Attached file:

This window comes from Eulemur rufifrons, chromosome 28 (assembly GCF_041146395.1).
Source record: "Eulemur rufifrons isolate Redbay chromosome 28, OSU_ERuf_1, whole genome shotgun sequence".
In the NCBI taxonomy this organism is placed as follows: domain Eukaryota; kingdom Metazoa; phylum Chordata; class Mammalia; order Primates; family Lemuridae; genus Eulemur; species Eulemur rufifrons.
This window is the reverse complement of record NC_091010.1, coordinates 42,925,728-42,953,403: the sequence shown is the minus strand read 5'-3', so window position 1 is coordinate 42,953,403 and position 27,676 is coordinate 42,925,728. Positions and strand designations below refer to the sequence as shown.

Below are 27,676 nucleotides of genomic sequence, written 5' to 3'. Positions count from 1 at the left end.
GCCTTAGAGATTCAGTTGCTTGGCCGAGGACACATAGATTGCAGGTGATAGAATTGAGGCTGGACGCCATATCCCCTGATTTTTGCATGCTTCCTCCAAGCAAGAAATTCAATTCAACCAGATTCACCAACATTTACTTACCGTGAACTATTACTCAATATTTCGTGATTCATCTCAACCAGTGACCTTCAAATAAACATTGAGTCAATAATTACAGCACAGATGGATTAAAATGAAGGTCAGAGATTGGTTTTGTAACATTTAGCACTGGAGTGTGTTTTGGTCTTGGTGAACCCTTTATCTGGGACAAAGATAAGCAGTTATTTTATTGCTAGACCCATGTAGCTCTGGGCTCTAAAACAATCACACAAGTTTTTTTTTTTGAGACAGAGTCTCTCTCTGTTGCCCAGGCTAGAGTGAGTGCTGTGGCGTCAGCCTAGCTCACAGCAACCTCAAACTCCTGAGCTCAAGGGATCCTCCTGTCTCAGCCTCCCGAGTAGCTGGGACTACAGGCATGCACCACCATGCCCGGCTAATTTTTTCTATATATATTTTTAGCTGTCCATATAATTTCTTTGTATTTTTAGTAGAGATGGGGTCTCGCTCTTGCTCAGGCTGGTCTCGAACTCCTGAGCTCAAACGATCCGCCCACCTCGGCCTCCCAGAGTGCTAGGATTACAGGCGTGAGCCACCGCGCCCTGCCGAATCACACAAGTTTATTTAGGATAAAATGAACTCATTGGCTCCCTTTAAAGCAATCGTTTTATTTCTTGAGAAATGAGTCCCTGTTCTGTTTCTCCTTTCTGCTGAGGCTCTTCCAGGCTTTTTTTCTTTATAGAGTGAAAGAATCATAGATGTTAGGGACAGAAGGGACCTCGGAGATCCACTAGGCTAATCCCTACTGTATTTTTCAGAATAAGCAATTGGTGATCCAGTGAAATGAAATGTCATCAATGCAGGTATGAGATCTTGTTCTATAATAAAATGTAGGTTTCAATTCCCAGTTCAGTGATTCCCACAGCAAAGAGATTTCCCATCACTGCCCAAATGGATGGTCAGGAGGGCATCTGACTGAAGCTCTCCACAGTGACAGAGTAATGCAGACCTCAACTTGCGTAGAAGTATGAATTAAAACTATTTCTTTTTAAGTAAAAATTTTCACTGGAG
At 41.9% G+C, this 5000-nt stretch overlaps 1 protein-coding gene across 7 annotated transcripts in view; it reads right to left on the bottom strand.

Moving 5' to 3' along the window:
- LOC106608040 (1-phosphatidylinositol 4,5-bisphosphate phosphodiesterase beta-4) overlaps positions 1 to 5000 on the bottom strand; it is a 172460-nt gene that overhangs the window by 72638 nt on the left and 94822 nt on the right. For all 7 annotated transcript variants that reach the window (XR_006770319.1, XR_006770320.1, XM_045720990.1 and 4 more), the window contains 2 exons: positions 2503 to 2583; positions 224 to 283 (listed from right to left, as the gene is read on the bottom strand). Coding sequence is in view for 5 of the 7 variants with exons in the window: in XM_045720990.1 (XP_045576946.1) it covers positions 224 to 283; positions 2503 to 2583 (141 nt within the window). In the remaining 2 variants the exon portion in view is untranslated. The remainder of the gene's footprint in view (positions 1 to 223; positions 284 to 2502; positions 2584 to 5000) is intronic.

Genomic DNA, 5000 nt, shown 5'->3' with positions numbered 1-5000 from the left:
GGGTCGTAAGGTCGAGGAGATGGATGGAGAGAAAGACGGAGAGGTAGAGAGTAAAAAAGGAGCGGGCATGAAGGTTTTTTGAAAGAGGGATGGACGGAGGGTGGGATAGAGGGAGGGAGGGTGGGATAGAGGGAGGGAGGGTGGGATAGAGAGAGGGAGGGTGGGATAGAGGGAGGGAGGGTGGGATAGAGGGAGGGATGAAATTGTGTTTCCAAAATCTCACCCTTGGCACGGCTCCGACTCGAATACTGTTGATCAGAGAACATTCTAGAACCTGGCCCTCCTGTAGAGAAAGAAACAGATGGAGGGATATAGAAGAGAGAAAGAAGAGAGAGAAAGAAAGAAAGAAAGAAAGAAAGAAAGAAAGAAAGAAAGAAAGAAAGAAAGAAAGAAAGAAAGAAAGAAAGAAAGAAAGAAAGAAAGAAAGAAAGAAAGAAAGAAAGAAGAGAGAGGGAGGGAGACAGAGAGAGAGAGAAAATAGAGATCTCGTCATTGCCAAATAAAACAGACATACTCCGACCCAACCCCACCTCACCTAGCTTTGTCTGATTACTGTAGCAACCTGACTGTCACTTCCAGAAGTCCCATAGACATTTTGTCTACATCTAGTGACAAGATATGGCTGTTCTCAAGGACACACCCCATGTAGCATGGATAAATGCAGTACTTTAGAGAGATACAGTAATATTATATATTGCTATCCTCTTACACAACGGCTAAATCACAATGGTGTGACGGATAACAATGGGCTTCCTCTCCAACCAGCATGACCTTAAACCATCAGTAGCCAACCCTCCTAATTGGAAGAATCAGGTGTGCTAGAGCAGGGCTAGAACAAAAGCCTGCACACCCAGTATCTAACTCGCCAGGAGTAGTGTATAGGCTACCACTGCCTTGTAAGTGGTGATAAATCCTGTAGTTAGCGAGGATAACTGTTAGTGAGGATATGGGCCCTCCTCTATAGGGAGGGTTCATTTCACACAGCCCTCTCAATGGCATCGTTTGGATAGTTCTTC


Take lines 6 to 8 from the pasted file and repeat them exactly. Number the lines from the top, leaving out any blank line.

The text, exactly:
GCCTTAGAGATTCAGTTGCTTGGCCGAGGACACATAGATTGCAGGTGATAGAATTGAGGCTGGACGCCATATCCCCTGATTTTTGCATGCTTCCTCCAAGCAAGAAATTCAATTCAACCAGATTCACCAACATTTACTTACCGTGAACTATTACTCAATATTTCGTGATTCATCTCAACCAGTGACCTTCAAATAAACATTGAGTCAATAATTACAGCACAGATGGATTAAAATGAAGGTCAGAGATTGGTTTTGTAACATTTAGCACTGGAGTGTGTTTTGGTCTTGGTGAACCCTTTATCTGGGACAAAGATAAGCAGTTATTTTATTGCTAGACCCATGTAGCTCTGGGCTCTAAAACAATCACACAAGTTTTTTTTTTTGAGACAGAGTCTCTCTCTGTTGCCCAGGCTAGAGTGAGTGCTGTGGCGTCAGCCTAGCTCACAGCAACCTCAAACTCCTGAGCTCAAGGGATCCTCCTGTCTCAGCCTCCCGAGTAGCTGGGACTACAGGCATGCACCACCATGCCCGGCTAATTTTTTCTATATATATTTTTAGCTGTCCATATAATTTCTTTGTATTTTTAGTAGAGATGGGGTCTCGCTCTTGCTCAGGCTGGTCTCGAACTCCTGAGCTCAAACGATCCGCCCACCTCGGCCTCCCAGAGTGCTAGGATTACAGGCGTGAGCCACCGCGCCCTGCCGAATCACACAAGTTTATTTAGGATAAAATGAACTCATTGGCTCCCTTTAAAGCAATCGTTTTATTTCTTGAGAAATGAGTCCCTGTTCTGTTTCTCCTTTCTGCTGAGGCTCTTCCAGGCTTTTTTTCTTTATAGAGTGAAAGAATCATAGATGTTAGGGACAGAAGGGACCTCGGAGATCCACTAGGCTAATCCCTACTGTATTTTTCAGAATAAGCAATTGGTGATCCAGTGAAATGAAATGTCATCAATGCAGGTATGAGATCTTGTTCTATAATAAAATGTAGGTTTCAATTCCCAGTTCAGTGATTCCCACAGCAAAGAGATTTCCCATCACTGCCCAAATGGATGGTCAGGAGGGCATCTGACTGAAGCTCTCCACAGTGACAGAGTAATGCAGACCTCAACTTGCGTAGAAGTATGAATTAAAACTATTTCTTTTTAAGTAAAAATTTTCACTGGAG
At 41.9% G+C, this 5000-nt stretch overlaps 1 protein-coding gene across 7 annotated transcripts in view; it reads right to left on the bottom strand.

Moving 5' to 3' along the window: